My search revealed three types of "Carved" clocks: Those which require daily winding (1 day), those which require weekly winding (8 day), and those which run on batteries. You would tend to think that battery operated clocks have pushed out the traditional wooden mechanical ones, but you would be up against the VDS. They do not offer certificates for "Quartz" movement clocks. It's a bit of a shame. The Black Forest clock makers offer Quartz Cuckoos which are lovely but tend to be less ornate than their mechanical counterparts - and cheaper.

    Chalet Cuckoo clocks come in three major styles: German (or Black Forest) which feature an overhanging roof in the front, Bavarian style which feature scenes from a biergarten which originated in Bavaria, and Swiss Chalet which features a very steep roof.

    I would have to talk to someone from the Black Forest region to get a handle on their way of thinking. Are Quartz movement clocks considered a modern Cuckoo or are they simply tolerated as an export item to the rest of the world? What percentage of sales come from Quartz vs. traditional clocks? Is the VDS certification just a marketing gimmick to sell mechanical clocks which need a lot of attention and maintenance?

    Collectors... don't seem rational. Why bother spending $350 on a decent mechanical wood clock when a single visit to the repair shop will run you about... $350. That means that mechanical clocks are disposable or at least don't hold their value. I invested quite a bit less on a Quartz (electronic) Cuckoo. Having seen the prices on Ebay and not trusting other popular retail shops, I imported a clock directly from The Black Forest region of Germany.

    My clock runs on 3 batteries and keeps perfect time with a Cuckoo which emerges on the hour to sing. There is a light sensor on the side which puts the bird to sleep if I turn the dining room light off after sunset. Once light begins to shine on the clock the bird wakes up once more. There is an optional setting to play one of 12 different electronic melodies as well but I thought that was too much. Older mechanical clocks might have had a music box, a mechanical set of tuned forks which were struck by a rotating wheel of spikes. These have been replaced with a much more elaborate electronic recording.

    But are Quartz Cuckoo clocks Black Forest clocks? Not according to the VDS. Anyone who advertises a Black Forest Quartz clock made in Germany is lying to you and not be trusted. If you purchase the electronic version you need to put "Black Forest" in quotes - yes, it might be made in Germany by a maker of VDS certified clocks and it may have parts which are primarily from the region and it may have the highest standards of quality.... but, sadly will never hold a VDS certification because of its modern design.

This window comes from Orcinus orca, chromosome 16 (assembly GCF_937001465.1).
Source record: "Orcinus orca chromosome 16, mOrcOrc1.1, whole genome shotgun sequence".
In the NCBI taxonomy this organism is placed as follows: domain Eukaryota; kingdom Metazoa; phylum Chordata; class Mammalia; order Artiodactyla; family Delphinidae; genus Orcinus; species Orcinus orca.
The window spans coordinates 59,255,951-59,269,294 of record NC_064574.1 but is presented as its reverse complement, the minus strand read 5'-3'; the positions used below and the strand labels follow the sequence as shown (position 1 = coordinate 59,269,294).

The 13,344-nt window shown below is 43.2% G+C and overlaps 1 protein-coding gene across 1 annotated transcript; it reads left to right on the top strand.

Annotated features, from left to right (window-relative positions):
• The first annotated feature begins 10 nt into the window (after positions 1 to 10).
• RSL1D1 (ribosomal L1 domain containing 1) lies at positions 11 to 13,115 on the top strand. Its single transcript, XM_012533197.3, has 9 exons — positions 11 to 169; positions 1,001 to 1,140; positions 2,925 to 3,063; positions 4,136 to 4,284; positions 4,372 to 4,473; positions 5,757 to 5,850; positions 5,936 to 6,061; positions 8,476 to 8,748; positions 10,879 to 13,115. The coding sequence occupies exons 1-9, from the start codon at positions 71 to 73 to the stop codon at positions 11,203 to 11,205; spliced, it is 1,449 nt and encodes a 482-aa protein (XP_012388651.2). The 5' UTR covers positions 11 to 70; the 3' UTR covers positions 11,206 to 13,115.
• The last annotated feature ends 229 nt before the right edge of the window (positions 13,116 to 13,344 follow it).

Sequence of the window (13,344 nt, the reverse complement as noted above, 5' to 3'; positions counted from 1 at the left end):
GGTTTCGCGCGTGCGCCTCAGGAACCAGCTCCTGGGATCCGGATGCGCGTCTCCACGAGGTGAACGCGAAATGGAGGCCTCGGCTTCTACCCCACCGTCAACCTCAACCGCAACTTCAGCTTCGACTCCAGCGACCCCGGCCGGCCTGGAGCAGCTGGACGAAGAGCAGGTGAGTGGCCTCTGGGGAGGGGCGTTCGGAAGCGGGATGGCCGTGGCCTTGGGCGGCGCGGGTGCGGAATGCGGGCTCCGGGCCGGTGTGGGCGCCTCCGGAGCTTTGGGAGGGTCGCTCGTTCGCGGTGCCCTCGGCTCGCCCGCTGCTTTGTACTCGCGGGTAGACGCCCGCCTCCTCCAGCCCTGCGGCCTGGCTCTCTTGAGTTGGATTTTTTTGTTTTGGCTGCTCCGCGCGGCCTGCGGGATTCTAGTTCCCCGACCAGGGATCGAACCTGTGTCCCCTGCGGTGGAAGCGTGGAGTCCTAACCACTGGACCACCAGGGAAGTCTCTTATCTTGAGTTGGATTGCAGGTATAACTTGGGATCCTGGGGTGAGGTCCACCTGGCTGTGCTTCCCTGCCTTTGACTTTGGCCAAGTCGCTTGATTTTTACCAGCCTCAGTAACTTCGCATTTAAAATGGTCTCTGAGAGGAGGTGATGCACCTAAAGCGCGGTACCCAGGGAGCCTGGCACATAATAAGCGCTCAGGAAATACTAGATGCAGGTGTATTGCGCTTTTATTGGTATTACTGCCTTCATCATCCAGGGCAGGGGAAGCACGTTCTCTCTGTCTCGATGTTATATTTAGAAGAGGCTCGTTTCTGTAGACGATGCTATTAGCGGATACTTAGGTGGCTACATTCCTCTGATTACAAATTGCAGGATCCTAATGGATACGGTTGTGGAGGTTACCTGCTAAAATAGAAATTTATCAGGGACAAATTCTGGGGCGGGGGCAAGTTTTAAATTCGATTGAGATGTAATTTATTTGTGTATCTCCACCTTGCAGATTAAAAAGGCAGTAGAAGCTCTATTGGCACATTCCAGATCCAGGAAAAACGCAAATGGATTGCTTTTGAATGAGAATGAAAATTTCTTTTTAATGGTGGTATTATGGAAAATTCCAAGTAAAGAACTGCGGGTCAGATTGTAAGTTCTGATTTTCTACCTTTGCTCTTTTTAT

In addition to the plastic case for the movement and battery holder I noticed plastic numbers on the dial, plastic hands, and a plastic Cuckoo door. So be it. The rest of the clock is beautifully carved wood with deep, intricate traditional design. The top piece as well as the pendulum are made from (Linden?) wood as well. And, the wood stain has loving accents, not just some ugly brown paint splashed on it. The more I view the clock the more I love it. And, as the bird sleeps when I turn the lights off and wakens when I turn the lights on I take the clock on as a new member of the family.

    The wooden clocks were carved to reflect the sights and sounds of the forest, carved wooden animals, a maple leaf shaped pendulum, and pine cone shaped weights to drive the mechanism. But you don't need a pendulum, chains, and weights to drive a quartz clock - only batteries. Yet, my quartz clock has a swinging pendulum and "weights" - which are plastic molded, shaped to resemble cast iron weights, which were originally designed to resemble pine cones. One might have just put real pine cones on as weights but I fear they wouldn't have been as stable through the years. And, the clock has chains which are not used to wind the clock - only mimic a mechanical Cuckoo clock.

    So, when I heard the clock for the first time I was quite surprised. A quartz clock is a replica of a wooden clock which is a replica of the sights and sounds of the forest. But, the sound of a quartz clock is a replica of the bird, not the clock. On the hour, sounds of the forest come alive and it plays the male song of the Cuculus Canorus (Common Cuckoo). I had to do quite a bit of digging to dredge that up as there are many Cuckoo birds which sound nothing like what you might imagine.

    I also discovered the much celebrated Common Cuckoo is endangered. Please do what you can to preserve this wonderful species and inspiration for one of the most famous clocks ever built.